While we were in Tampa last month we spent several hours at The Florida Aquarium. We saw aquatic and terrestrial animals from across Florida and around the world – from freshwater springs to saltwater seas. There were simulated wetlands, shallow bays and beaches, and a coral reef ecosystem. In addition to its wide range of exhibits, the aquarium conducts research and rescue efforts that help to restore Florida’s sea turtle and coral populations and to ensure that sharks continue to swim in their seas.
One of my favorite sections of the aquarium was Moon Bay, where I found the translucent moon jellies completely mesmerizing. These amazing prehistoric creatures have swum in our planet’s oceans for over 500 million years, and yet they aren’t fish at all!
Popular at the aquarium is the Roseate Spoonbill, Florida’s only native pink bird. This colorful bird eats by swishing its bill from side to side in the water. When it bumps into a fish or crustacean, he snaps his bill shut.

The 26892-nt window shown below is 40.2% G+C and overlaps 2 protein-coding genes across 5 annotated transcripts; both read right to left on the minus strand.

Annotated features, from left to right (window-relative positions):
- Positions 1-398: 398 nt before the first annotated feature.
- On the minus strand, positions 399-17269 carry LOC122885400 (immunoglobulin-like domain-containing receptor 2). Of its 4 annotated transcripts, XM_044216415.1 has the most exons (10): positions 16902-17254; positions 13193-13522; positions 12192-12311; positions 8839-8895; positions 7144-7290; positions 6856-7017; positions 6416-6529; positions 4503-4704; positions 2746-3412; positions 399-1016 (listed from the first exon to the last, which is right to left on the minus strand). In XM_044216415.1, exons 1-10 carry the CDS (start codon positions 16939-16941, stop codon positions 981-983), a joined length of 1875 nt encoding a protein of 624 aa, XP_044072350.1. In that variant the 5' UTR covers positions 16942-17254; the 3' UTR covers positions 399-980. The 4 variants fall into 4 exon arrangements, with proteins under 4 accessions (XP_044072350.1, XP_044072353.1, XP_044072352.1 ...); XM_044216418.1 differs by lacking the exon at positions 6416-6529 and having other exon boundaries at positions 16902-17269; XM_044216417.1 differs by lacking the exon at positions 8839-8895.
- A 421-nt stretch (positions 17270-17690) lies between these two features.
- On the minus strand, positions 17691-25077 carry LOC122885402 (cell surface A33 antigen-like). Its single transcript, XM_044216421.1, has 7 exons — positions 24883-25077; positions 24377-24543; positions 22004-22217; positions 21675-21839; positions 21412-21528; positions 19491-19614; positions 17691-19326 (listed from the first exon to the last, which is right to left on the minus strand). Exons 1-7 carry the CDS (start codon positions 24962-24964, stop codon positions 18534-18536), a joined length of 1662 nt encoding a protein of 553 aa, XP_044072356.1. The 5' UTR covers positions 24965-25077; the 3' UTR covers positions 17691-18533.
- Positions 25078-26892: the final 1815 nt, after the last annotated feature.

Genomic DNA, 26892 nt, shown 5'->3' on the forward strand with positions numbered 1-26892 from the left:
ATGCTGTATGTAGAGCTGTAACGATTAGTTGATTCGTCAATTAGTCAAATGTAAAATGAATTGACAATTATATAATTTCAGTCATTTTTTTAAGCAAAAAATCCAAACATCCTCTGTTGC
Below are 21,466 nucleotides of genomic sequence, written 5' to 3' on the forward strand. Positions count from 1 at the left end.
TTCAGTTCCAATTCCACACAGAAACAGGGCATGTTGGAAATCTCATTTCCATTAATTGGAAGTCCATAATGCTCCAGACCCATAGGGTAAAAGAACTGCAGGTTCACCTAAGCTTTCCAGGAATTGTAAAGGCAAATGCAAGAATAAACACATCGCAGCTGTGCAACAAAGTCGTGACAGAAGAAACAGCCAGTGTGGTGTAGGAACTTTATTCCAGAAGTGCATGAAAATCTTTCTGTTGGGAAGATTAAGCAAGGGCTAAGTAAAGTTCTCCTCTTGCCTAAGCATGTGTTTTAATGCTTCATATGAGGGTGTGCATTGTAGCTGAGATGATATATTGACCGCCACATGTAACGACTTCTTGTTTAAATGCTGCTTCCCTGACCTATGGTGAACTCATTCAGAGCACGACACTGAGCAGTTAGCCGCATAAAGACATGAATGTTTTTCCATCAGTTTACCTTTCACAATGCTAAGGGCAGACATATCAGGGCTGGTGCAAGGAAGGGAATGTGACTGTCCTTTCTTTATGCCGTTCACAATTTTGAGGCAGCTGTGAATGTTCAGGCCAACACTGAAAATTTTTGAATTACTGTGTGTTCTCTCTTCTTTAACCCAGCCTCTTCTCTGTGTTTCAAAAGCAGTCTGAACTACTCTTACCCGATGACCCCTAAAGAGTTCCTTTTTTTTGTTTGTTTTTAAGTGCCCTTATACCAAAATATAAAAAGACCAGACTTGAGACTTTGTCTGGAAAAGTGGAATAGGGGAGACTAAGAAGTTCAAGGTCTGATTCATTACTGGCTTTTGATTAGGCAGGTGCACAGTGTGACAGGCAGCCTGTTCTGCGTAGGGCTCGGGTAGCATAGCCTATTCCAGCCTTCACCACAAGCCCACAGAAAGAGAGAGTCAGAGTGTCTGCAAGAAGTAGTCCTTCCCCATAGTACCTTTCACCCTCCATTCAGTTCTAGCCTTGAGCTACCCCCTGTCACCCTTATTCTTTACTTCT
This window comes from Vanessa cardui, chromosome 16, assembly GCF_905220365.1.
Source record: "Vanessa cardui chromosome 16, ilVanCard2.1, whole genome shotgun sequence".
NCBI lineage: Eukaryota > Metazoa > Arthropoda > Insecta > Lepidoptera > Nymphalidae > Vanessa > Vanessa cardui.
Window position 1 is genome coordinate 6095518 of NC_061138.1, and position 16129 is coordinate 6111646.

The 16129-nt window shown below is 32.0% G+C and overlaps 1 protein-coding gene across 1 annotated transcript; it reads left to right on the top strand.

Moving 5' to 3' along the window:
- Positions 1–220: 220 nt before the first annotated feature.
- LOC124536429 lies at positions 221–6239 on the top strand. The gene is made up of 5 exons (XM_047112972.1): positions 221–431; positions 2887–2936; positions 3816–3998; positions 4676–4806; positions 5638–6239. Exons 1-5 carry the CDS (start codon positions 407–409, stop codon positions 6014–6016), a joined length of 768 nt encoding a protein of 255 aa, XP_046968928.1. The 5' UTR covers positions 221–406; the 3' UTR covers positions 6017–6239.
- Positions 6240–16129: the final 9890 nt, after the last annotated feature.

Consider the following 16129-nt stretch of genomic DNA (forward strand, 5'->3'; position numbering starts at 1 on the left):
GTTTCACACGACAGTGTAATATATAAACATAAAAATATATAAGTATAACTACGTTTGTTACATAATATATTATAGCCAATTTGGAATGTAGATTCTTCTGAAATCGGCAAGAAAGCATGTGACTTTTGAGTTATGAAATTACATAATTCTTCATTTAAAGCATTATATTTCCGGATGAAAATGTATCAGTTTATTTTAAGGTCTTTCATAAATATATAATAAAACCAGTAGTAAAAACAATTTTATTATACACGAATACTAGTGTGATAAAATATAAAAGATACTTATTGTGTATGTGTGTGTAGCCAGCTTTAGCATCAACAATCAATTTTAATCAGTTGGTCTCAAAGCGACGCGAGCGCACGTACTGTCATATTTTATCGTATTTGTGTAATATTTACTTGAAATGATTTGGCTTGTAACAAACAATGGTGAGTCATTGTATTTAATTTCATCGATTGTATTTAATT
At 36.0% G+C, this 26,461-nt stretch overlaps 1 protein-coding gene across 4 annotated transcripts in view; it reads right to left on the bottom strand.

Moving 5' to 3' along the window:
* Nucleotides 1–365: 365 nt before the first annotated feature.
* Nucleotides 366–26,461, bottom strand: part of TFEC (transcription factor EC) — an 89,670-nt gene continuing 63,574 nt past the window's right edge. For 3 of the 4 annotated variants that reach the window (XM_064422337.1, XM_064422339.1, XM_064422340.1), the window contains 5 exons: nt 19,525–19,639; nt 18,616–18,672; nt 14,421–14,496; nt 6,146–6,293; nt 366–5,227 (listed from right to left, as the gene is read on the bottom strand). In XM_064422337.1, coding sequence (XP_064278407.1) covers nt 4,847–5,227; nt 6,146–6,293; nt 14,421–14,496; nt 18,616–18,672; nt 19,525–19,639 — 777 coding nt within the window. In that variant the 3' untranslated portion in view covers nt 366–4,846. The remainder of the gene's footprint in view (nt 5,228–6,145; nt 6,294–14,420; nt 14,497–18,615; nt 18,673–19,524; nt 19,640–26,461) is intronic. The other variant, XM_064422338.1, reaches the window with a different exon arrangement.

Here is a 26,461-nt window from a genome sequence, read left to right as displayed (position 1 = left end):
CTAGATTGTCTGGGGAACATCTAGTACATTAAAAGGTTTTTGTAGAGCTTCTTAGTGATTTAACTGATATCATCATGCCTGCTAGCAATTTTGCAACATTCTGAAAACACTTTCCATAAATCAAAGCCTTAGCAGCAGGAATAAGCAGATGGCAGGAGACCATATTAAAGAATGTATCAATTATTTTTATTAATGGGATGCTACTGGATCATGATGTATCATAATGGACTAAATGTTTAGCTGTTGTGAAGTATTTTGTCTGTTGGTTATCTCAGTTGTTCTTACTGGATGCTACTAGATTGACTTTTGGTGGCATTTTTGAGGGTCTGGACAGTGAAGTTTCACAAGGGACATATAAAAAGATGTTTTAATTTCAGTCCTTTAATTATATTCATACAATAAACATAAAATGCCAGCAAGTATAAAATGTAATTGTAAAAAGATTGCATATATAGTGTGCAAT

This ring-tailed lemur, one of three at the aquarium, came from St. Catherine’s Island off the coast of Georgia. Lemurs are primates who communicate with each other through sound and scent.
These fish are called Lookdowns, named for the way their eyes always appear to be looking down. Their silver color helps to distract predators and their thin bodies allow them to all but disappear at the threat of danger.
Seahorses don’t have scales like most other fish, and they are not strong swimmers. They move very slowly by fluttering their dorsal fin and they use their tail to hold on to sea grasses and reefs. Seahorses mate for life and are the only animal species on earth where the male bears the offspring.
We were disappointed that the new penguin habitat was not open, but African penguins will call the aquarium home later this summer. It’s easy to see why The Florida Aquarium is one of the top ranked aquariums in North America.